NEW YORK — Stocks were pushing further into record heights on Wall Street Thursday after the Federal Reserve made a major overhaul to its strategy, one that could keep interest rates lower for longer.
The S&P 500 was up 0.4% in afternoon trading, and longer-term yields were also climbing, with momentum swinging higher after a jumbled start to trading. Markets initially made several U-turns after Fed Chair Jerome Powell gave a highly anticipated speech, where he essentially said the Fed may continue efforts to prop up the economy even if inflation rises above its target level of 2%, as long as it had been weak before then. .
The change in the Fed’s strategy is a huge deal for markets because the central bank has been the superhero repeatedly rescuing them from crises through the years, by slashing short-term interest rates and buying all kinds of bonds.
The Dow Jones Industrial Average was up 213 points, or 0.8%, at 28,545, as of 12:15 p.m. Eastern time, and the Nasdaq composite was up 0.2%.
The benchmark S&P 500 is coming off a five-day winning streak and has returned to a record level after the immense support of the Fed helped halt its free-fall earlier this year and erase its pandemic losses. Low rates often act like steroids for stocks, allowing their prices to rise faster than corporate profits.
“The era of easy money is here,” said Mike Loewengart, managing director of investment strategy at E-Trade Financial.
Treasury yields fell immediately after Powell began talking, but then started bouncing up and down. The yield of the 10-year Treasury was at 0.74%, up from 0.68% late Wednesday. The 30-year yield climbed to 1.48% from 1.41%.
Shorter-term Treasury yields were more subdued, with the two-year yield ticking up to 0.15% from 0.14%, and the widening gap between short- and longer-term yields could be an indication of higher expectations for the economy or inflation among investors.
Gold was down 0.8% at $1,936.40 per ounce after initially spiking as high as $1,987.00 after Powell began talking. It mirrored the movements of the 10-year Treasury yield. Lower yields can drive demand for gold from investors seeking safety but not interested in the lower interest payments coming from bonds.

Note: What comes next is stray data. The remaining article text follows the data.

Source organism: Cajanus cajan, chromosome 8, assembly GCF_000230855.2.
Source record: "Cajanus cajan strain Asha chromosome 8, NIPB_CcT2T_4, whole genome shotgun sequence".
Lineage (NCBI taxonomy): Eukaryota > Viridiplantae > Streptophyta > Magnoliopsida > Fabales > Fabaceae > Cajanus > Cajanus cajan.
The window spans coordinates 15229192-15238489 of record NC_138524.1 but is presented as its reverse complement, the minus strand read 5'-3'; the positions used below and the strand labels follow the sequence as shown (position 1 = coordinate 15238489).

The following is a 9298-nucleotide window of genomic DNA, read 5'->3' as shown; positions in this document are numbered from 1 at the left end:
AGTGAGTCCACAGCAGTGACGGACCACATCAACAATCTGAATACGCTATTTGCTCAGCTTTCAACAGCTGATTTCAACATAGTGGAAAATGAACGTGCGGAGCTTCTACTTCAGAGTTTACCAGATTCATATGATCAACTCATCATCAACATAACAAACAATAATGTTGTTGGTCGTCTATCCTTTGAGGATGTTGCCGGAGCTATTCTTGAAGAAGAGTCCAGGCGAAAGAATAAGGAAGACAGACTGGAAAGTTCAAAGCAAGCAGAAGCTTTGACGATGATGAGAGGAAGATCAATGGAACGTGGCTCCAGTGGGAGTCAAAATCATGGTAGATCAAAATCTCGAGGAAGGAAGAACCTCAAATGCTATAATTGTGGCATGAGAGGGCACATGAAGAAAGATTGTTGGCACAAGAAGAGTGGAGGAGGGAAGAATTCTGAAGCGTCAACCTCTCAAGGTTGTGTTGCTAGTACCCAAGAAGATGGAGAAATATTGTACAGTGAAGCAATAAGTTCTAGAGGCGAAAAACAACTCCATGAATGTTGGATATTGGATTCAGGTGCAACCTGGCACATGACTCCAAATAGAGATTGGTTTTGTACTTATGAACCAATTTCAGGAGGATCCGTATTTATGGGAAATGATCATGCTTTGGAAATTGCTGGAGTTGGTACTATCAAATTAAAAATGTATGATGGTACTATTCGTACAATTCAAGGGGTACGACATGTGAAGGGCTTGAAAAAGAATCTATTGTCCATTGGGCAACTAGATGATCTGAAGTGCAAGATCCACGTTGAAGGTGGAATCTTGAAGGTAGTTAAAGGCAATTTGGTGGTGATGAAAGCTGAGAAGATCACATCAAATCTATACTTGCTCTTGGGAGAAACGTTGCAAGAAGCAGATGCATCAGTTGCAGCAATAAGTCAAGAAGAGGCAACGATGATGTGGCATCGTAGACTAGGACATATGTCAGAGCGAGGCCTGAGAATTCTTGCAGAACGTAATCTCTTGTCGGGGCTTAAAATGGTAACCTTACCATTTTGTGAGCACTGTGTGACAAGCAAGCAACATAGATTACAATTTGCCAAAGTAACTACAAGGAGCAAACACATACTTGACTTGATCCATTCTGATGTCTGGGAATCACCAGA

Earlier in the morning, a report showed the pace of layoffs sweeping the country remains incredibly high but may be slowing. A little more than 1 million U.S. workers applied for unemployment benefits last week, which was a dip from the slightly more than 1.1 million the prior week.
In another report, the government also said that the economy looks like it shrank at an annual rate of 31.7% in the spring quarter. That would be the sharpest quarterly drop on record, but it’s not as bad as the Commerce Department’s earlier estimate of 32.9%.
Abbott Laboratories jumped 7.4% for one of the biggest gains in the S&P 500 after federal regulators gave emergency use authorization for its COVID-19 test, which can provide results in 15 minutes and will cost only $5.
Stocks of companies that sorely need people feeling comfortable enough with the pandemic to get back to “normal” life were also strong. Live Nation Entertainment rose 9.9%, Norwegian Cruise Line was up 7.2% and United Airlines rallied 6.5%.
Financial stocks had the biggest gain among the 11 sectors that make up the S&P 500, up 1.7%. A higher 10-year Treasury yield allows for higher rates on mortgages and other loans, which boosts profits for banks. JPMorgan Chase gained 3%, and Wells Fargo rose 2.1%.
In European stock markets, the German DAX lost 0.7%, and France’s CAC 40 slipped 0.6%. The FTSE 100 in London was down 0.8%.
In Asia, Japan’s Nikkei 225 slipped 0.4%, and South Korea’s Kospi lost 1%. The Hang Seng in Hong Kong fell 0.8%, and stocks in Shanghai rose 0.6%.
Benchmark U.S. crude oil fell 0.9% to $43.00 per barrel. Brent crude, the international standard, lost 0.8% to $45.80 per barrel.
Local journalism is essential.
Give directly to The Spokesman-Review's Northwest Passages community forums series -- which helps to offset the costs of several reporter and editor positions at the newspaper -- by using the easy options below. Gifts processed in this system are not tax deductible, but are predominately used to help meet the local financial requirements needed to receive national matching-grant funds.
Subscribe to the Coronavirus newsletter
Get the day’s latest Coronavirus news delivered to your inbox by subscribing to our newsletter.